Provide reimbursement or support for payment options and platforms.

Some folks aren't set up to accept credit card payments, for instance, in part because it costs money to do that. Do your freelancers a solid and allow them to invoice for the cost of processing. You likely won't feel it because it's so incremental, but it makes a big difference to a solopreneur. Similarly, if you use a third-party payment system, offer to help your freelancers get set up. When you consider than one freelancer might have a different platform for each client, you start to see how much of a time suck enrollment can be. We pay via credit card, Venmo, PayPal and even old-fashioned check!

Pay promptly.

a dollar sign icon on Margot Lester's The Word Factory blog

Seems obvious, but you'd be surprised how slow some companies can be to pay. Make sure freelancers know upfront -- before you sign them on -- what your payment terms are. This makes cash flow planning a lot easier for them, freeing their mind of worry so it can focus more on your project. We generally pay our freelancers once the project has been approved by the client.

Share your budget.

We can save ourselves and our freelancers a ton of time over the course of a relationship by being transparent about what we can pay. Maybe it feels fun to be cagey about costs, but it eats up time on both sides of the transaction. If you really don't have any idea, say so from the get-go so you and your freelancer can collaborate on coming up with a fee. Learn more about the value of budget transparency.

Streamline feedback.

Fun icon on Margot Lester's keynote speaker page

This is another thing that seems small, but eats up time across your entire workload. First, if a lot of people need to be involved in reviews, make sure you review all the comments and changes before handing it back to your pro. Make sure you address conflicting comments/changes, answer questions and clear up anything else that might prompt the freelancer to write you back. Second, don't focus only on changes. Make sure to reinforce what's good about the work so those elements don't get changed in the process, and so the freelancer can start to learn what works for you. Get more advice for making feedback more effective and efficient for you and your freelancers.

The good thing about these recommendations is that they're relatively low-drag and yield big time savings across your team or organization. They also build loyalty, ensuring that top freelance talent chooses to work with you and not your competition.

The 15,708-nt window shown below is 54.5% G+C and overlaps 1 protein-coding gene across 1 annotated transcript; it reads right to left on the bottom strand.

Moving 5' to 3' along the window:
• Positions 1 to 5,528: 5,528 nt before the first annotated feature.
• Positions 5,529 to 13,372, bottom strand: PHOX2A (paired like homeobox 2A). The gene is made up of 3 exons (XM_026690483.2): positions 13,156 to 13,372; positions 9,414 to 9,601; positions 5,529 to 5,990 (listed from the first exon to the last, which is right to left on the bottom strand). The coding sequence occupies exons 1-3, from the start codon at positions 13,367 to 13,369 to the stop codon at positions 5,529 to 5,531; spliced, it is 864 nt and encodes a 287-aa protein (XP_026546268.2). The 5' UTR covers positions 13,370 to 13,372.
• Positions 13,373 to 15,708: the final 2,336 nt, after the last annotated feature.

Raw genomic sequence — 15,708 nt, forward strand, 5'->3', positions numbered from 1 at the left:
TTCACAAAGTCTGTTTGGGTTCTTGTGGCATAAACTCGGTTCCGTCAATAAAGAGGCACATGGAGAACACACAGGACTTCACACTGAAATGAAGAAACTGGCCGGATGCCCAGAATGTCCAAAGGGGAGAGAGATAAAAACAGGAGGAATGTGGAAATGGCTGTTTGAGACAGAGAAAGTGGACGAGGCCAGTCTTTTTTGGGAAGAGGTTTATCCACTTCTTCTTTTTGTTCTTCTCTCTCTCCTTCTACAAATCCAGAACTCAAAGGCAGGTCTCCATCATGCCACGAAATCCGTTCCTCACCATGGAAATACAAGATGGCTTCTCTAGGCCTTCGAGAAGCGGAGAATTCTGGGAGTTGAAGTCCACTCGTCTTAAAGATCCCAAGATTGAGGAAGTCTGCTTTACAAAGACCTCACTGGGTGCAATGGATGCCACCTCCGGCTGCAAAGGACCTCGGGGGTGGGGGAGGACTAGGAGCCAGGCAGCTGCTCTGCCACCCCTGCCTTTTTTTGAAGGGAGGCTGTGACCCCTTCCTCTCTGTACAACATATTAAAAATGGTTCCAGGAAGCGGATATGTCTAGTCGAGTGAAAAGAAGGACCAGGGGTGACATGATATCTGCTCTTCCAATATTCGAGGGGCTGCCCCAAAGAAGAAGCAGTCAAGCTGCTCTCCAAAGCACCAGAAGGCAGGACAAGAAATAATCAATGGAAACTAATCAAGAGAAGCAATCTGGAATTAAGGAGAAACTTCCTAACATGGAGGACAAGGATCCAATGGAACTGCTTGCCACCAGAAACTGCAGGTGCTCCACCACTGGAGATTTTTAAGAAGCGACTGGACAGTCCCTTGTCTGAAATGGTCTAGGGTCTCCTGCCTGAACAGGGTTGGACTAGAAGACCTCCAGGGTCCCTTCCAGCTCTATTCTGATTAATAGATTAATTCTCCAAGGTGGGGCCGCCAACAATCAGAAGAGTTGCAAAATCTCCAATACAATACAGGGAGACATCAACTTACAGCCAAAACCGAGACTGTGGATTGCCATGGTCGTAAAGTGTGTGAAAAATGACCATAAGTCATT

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I've been a ROAD iD user for years, and this year I upgraded to a wristband model. Check out this fantastic packaging that my new gear arrived in:

RoadID's superior packaging
Example of terrific packaging from RoadID

This isn't just packaging, it's content marketing, utilizing a blend of visual and editorial that succeeds on many levels:

  • The padded mailer (far left) protected my wristband during transit and reinforces to me and anyone else seeing it all the cool stuff I can do with the peace of mind the product provides.
  • The box (top right) provided additional protection and the message "Wow, is that yours? It's magnificent. Just like you!" That made me feel like I was smart for buying the product and makes me aspire to magnificence and then get outside.
  • Instead of an anonymous "inspected by" or "packed by" note, I got a little postcard from Serita (bottom right). This is a great way to make me feel cared for and to show me the kind of happy and thoughtful people RoadID employs. That's important for any organization, and especially one that's looking out for my safety. I know this might be a gimmick, but I don't care. I feel like Serita and everybody else at the company has my back.
  • And the coupon (below the box) is funny. And it worked, I did offer the code to a good friend who's an avid runner.

You may not have the budget to make your packaging this deluxe, but use that financial constraint to spark creativity and do what you can to carry your brand promise further, encourage trust and give your customers a terrific delivery experience.

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January isn't just for New Year's resolutions. It's also a good time to:

Update copyright and other rights notices on all your materials, including presentations (thanks to The Reputation Institute's Martin Lieberman for that reminder).

Book icon on Margot Lester's writing coach page

Gather the documents you need for your personal income tax returns (easier to find it now that noon on April 15th, trust me) and make a dedicated place for all your important papers. Learn more about that from this document retention infographic we created for Staples.

Entrepreneurs and founders work with Margot Lester

Improve your work environment. Maybe it's getting a FluidStance or a FitDesk (I love mine). Or getting better coffee for the breakroom. Or installing kinder lightbulbs. I just did that throughout The Word Factory HQ and it's amazing how much nicer it is without so much blue light. I've also switched most of my devices to dark mode.

a dollar sign icon on Margot Lester's The Word Factory blog

Start a business savings account. Talk to your CPA and see you're allowed to create a savings account for your business. I'm kicking mine off with a business version of Michelle Singletary's 52-week challenge. My goal is to save enough this way to cover my 2021 Content Marketing World early bird registration.